Children in some parts of England are three times more likely to be vaccinated than others, figures from the House of Commons library show, prompting Bridget Phillipson, Labour’s newly appointed shadow education secretary, to criticise the government for its lacklustre efforts to vaccinate young teenagers.
The figures – collated by the House of Commons library and distributed by Labour – reveal that in some parts of London just one in five children aged between 12 and 15 had received a vaccination at the start of December.
Phillipson, who was promoted to the shadow cabinet last week, said the government was making a strategic error in not improving vaccination take-up among children and exposing them to the Omicron variant. She wants children to be able to access walk-in clinics, as well as a campaign to promote the benefits of vaccinations to parents and discredit the “anti-vax disinformation” she said was being pushed at children and their families.
“As Omicron cases in the UK are starting to rise it’s even more important that we speed up vaccine rollout, but the government’s lacklustre approach is putting children’s education at risk of further disruption,” Phillipson said.
The figures show that by 2 December just under 20% of children aged 12 to 15 had received their first Covid vaccine in the London borough of Hackney and the City of London. But in Newbury and elsewhere in the West Berkshire local authority, more than three times as many (62%) of the same age group had been jabbed.
Overall, London has the lowest regional vaccination rate with just one in three children having received their first jab. The south-east of England is the only region where at least half of 12-to 15-year-olds have been vaccinated. But in the north-west and the West Midlands just 40% of children have done so, leaving many vulnerable to infection.
Labour said the government’s promise that all 12-to-15-year-olds would be offered a vaccination by the October half-term break has proved to be empty. The Department for Education’s latest attendance figures showed that Covid remains rife within schools in England, as more than 185,000 pupils and students were out of the classroom with confirmed or suspected Covid symptoms at the end of last month.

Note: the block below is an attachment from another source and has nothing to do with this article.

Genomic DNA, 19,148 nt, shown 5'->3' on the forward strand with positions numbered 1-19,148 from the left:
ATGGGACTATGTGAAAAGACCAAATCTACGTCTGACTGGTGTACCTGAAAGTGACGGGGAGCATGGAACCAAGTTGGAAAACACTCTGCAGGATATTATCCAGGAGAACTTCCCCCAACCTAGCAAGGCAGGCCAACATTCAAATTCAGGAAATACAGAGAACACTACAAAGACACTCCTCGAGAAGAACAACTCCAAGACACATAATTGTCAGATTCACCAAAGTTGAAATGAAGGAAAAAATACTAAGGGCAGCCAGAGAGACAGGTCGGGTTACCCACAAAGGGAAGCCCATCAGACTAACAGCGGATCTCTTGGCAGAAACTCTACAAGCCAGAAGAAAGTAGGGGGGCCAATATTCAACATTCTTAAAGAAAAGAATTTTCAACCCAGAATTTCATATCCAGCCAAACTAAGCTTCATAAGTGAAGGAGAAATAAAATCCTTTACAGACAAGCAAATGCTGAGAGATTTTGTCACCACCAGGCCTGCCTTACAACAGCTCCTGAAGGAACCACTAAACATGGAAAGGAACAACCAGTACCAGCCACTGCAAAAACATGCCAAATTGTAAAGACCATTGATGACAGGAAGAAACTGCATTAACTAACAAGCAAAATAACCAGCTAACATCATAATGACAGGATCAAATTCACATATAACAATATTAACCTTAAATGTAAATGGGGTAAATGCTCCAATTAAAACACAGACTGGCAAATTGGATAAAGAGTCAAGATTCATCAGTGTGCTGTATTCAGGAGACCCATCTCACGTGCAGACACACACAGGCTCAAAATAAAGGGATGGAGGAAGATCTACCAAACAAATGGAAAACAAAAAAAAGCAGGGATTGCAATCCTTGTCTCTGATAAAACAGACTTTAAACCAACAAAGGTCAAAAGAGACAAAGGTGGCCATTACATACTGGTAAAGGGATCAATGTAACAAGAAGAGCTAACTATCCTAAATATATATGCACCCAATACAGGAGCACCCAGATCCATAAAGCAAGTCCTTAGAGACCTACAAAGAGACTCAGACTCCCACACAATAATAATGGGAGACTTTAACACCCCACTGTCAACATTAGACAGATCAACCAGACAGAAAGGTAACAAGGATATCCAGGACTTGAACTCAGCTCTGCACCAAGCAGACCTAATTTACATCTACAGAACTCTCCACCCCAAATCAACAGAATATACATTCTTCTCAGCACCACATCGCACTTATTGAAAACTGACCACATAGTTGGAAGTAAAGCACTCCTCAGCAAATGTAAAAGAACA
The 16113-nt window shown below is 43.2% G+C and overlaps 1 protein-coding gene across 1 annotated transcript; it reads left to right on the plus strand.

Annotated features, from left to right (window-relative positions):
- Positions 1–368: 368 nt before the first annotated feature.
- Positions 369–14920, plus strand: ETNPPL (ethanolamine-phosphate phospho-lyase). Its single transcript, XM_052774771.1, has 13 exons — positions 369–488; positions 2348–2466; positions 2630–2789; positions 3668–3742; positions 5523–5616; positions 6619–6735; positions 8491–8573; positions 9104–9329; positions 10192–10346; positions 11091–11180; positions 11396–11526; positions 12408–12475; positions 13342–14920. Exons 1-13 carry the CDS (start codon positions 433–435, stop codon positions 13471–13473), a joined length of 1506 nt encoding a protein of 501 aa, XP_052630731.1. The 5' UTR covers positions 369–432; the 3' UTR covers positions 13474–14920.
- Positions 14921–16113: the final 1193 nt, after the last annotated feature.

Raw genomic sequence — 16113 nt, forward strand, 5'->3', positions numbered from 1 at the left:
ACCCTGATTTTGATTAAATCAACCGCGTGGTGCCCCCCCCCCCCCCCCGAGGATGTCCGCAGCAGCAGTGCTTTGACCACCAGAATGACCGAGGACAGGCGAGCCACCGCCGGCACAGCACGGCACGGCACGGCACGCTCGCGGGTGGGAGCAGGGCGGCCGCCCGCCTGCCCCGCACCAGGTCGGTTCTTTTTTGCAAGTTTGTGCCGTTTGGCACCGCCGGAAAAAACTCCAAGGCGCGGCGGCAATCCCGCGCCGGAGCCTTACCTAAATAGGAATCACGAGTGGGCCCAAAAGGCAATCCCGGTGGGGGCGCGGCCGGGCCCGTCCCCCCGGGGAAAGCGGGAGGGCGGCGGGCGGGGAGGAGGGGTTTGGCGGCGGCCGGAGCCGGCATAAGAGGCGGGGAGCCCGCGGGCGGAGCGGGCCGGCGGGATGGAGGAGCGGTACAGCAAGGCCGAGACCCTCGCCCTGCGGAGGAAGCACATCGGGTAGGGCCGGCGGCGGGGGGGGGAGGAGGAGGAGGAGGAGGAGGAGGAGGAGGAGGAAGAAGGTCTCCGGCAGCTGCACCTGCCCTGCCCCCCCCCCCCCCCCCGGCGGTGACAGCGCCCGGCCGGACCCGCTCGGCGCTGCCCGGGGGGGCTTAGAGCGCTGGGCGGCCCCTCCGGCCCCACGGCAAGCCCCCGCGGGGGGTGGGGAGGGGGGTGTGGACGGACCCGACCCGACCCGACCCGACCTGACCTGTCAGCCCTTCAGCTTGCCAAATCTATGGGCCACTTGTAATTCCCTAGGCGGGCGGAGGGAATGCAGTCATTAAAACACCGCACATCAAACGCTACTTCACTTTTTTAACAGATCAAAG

“The Conservatives have been complacent and children are paying the price. The government must get a grip and stop neglecting children’s education,” Phillipson said.
“Labour has been urging ministers to use every measure from pop-up and walk-in clinics to bringing back volunteers and retired clinicians to ramp-up vaccine rollout. This must come alongside finally introducing the ventilation in schools that Sage recommended well over a year ago.”
The Department of Health and Social Care said that the vaccination programme in England has been “a phenomenal success,” with children able to be vaccinated at school or using the national booking system.
To “turbocharge” the vaccine programme covering schoolchildren, Labour is calling for better use of community pharmacies, walk-in clinics and pop-up clinics to make it easier for families to get children jabbed and for parents to get booster doses.
Labour said that “mayors, local authorities, and health leaders have worked hard to increase uptake but are urging government to provide more support”.
On the possibility of vaccinations for younger children, Labour also wants “clarity for parents” over approval of the vaccine for those aged under 12, after the Pfizer vaccine was approved for younger children by US regulators.